In addition, the initiative will levy a small 3.75 percent tax on top of Massachusetts sales tax and will enable cities and towns to levy an additional 2 percent tax. This money will go towards helping the state create the new oversight committees required for the new law.
Along with the recreational vote, Florida, Montana, North Dakota and Arkansas also voted to permit medical cannabis to be dispensed to qualifying residents via treatment centers, joining 25 other states that already have developed medical cannabis laws. All states that legalized recreational cannabis started with a medical cannabis program. The fact that these states approved or expanded their medical cannabis industry is good news and means they are one step closer to recreational legalization.
Florida votes in favor of medical cannabis
— HIGH TIMES (@HIGH_TIMES_Mag) November 10, 2016
Florida has approved Amendment 2 in order to become the 26th state to legalize medical cannabis. The measure was overwhelmingly approved allowing seriously ill patients to obtain medical cannabis from licensed treatment centers. The Department of Health will regulate the cannabis treatment centers. These treatment centers will cultivate and distribute medical cannabis to qualifying patients with debilitating conditions.
Back in June of 2015, several cities in Florida began allowing greater discretion among officers in regards to cannabis. This allowed police to start giving citations, instead of arrests, for possession of fewer than 20 grams of cannabis.
Montana enlarges its medical cannabis program
— MPP Marijuana Policy (@MarijuanaPolicy) November 9, 2016
Montana just recently voted to expand their medical cannabis program with the passing of I-182. There are many important changes to the medical program of Montana. its first three names the Montana Marijuana Act to the Montana Medicinal Marijuana Act. It certifies treatment for patients with chronic pain and includes post-traumatic stress disorder (PTSD) as a “debilitating medical condition”. The passing of I-182 repeals the limit of 3 patients for each licensed medical cannabis provider. Medical cannabis providers are now allowed to hire employees to cultivate, dispense, and transport medical cannabis. Before I-182, physicians who provided more than 25 patients with access to medical cannabis were referred to a board of medical examiners; this provision is now repealed.
Most importantly, I-182 removes the authority of law enforcement to conduct unannounced inspections of medical cannabis facilities. Instead, the law requires annual inspections of treatment centers by the State of Montana. Another big win for medical cannabis.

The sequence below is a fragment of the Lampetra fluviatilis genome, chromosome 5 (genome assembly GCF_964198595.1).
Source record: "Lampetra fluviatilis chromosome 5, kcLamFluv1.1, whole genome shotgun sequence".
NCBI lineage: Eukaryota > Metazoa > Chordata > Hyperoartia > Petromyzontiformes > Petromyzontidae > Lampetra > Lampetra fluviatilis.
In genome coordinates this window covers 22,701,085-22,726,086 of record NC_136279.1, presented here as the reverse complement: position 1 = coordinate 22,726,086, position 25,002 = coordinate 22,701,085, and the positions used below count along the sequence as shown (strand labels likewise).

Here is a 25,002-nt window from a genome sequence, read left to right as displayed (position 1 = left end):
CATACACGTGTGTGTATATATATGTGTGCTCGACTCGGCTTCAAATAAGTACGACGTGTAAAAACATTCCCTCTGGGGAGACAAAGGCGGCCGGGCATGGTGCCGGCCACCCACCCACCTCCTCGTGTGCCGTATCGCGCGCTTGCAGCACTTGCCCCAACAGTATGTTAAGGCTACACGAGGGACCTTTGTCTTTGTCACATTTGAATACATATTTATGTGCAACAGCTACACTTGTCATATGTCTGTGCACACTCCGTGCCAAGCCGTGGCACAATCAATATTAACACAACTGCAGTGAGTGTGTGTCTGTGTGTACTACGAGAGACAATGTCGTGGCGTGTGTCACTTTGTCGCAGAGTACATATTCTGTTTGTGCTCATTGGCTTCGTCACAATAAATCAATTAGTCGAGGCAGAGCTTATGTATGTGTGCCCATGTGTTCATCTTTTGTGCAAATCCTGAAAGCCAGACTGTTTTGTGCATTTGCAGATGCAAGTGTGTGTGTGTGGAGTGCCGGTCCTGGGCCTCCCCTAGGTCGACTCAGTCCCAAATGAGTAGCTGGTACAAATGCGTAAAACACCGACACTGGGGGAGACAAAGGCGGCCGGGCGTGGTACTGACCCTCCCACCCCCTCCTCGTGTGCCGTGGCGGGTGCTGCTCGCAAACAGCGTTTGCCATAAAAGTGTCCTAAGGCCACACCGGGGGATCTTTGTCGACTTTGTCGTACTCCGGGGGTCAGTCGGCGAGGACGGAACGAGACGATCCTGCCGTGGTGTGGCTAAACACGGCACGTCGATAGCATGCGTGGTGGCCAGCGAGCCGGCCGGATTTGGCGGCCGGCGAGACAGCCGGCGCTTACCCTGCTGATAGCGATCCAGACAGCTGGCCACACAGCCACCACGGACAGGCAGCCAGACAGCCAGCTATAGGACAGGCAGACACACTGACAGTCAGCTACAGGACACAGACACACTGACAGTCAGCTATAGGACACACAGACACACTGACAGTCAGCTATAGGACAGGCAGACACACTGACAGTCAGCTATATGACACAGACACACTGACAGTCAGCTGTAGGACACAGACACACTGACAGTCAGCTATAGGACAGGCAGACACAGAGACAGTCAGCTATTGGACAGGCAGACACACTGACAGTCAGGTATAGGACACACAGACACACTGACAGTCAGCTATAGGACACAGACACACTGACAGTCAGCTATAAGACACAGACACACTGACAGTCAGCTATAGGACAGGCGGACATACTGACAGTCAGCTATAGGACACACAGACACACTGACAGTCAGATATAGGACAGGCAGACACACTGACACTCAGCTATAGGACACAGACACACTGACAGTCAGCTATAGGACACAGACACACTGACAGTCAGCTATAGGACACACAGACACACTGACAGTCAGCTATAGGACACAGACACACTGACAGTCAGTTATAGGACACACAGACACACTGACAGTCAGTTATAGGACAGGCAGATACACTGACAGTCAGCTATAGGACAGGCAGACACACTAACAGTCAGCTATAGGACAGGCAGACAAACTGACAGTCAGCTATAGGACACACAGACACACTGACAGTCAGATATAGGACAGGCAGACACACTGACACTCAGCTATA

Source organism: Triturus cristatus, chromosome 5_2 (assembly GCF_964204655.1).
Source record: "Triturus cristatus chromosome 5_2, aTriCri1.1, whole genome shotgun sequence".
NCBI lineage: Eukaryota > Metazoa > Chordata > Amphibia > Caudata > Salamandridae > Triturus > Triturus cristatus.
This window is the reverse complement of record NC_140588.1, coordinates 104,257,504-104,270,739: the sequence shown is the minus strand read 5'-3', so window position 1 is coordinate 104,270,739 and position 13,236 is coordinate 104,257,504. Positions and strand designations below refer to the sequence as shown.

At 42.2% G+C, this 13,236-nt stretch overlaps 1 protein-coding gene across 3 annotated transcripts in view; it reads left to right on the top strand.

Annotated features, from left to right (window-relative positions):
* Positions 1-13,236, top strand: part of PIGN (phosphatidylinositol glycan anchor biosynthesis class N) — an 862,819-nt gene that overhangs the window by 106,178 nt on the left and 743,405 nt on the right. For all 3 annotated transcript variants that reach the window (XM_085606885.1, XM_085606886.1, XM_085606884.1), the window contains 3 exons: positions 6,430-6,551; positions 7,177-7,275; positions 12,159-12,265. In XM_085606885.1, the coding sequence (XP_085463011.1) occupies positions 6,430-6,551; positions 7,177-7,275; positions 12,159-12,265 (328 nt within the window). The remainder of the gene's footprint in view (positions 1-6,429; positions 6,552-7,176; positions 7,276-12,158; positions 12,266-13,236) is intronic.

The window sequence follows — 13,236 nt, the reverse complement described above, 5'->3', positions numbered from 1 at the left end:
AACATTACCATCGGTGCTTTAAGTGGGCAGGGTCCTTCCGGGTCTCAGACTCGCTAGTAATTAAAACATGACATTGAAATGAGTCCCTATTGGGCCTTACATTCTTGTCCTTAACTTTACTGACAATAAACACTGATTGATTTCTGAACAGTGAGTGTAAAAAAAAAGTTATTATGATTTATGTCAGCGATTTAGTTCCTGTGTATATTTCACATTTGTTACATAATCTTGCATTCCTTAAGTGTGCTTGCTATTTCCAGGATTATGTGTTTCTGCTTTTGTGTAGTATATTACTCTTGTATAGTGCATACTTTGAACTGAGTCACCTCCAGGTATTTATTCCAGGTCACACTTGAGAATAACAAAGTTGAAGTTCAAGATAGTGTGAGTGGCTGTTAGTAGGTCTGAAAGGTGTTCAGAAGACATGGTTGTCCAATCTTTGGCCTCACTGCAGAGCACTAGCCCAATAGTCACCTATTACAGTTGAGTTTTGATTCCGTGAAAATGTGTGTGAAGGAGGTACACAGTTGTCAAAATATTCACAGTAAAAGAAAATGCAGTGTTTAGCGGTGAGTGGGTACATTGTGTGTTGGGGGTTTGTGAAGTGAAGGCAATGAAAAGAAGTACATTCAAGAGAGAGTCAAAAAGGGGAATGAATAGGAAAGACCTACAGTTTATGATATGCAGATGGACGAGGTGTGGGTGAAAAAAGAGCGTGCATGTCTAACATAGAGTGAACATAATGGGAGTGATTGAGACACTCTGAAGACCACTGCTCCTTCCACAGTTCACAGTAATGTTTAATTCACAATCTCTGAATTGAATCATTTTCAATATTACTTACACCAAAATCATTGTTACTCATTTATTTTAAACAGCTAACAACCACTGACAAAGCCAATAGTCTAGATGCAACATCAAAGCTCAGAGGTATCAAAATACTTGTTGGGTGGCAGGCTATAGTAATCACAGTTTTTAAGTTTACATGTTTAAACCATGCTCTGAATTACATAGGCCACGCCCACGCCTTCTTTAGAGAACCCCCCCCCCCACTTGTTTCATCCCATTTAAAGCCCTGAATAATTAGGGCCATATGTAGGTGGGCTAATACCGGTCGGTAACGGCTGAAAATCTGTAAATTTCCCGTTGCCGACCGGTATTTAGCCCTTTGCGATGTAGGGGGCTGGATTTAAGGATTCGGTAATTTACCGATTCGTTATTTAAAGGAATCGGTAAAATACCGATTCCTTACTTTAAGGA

North Dakota passes medical cannabis
On November 8th North Dakota approved Measure 5 by a percentage of 67- 32%. This measure will approve medical cannabis for North Dakota residents who are suffering from certain conditions. With a doctor’s recommendation patients will be able to obtain medical cannabis from state-licensed treatment centers. Any patients living more than 40 miles from a treatment center will be allowed to grow up to 8 plants in their home.
The law will go into effect in 30 days, giving the Department of Health time to begin implementing the legislation. They will need to develop regulations for the program as well as a process for licensing businesses and enrolling patients.
North Dakota also has some of the harshest laws in the nation where a single joint the possibility getting some person up to a year in prison and up to a $2,000 fine.
Despite their rough past, North Dakota is definitely moving in the right direction by passing this piece of legislation.
Arkansas votes yes on medical cannabis
Arkansas has become the first state in the deep south to allow medical cannabis. The Arkansas Medical Marijuana Amendment will allow patients with qualifying conditions to obtain medical cannabis with their doctor’s permission. Even though there was the potential to pass more pro-cannabis legislation, Arkansas now has a workable program. There will be many ill patients in the State of Arkansas that will benefit from this program.
Currently, Arkansas has some of the harshest laws in the nation. Possessing less than 4 ounces of marijuana is considered a misdemeanor. This charge carries a punishment of up to a year in jail and a fine of up to $2,500. Possessing an ounce of cannabis, with two prior cannabis convictions, is a felony punishable by up to six years in prison and a $6,000 fine.
This new amendment was definitely a step in the right direction for Arkansas.
So what is next?
Regulations must be established, agencies must be formed, and law enforcement, as well as the people, should be prepared. Thankfully, the states that have allowed recreational cannabis have established honorable practices. They will continue to be examples of success for the legal cannabis industry.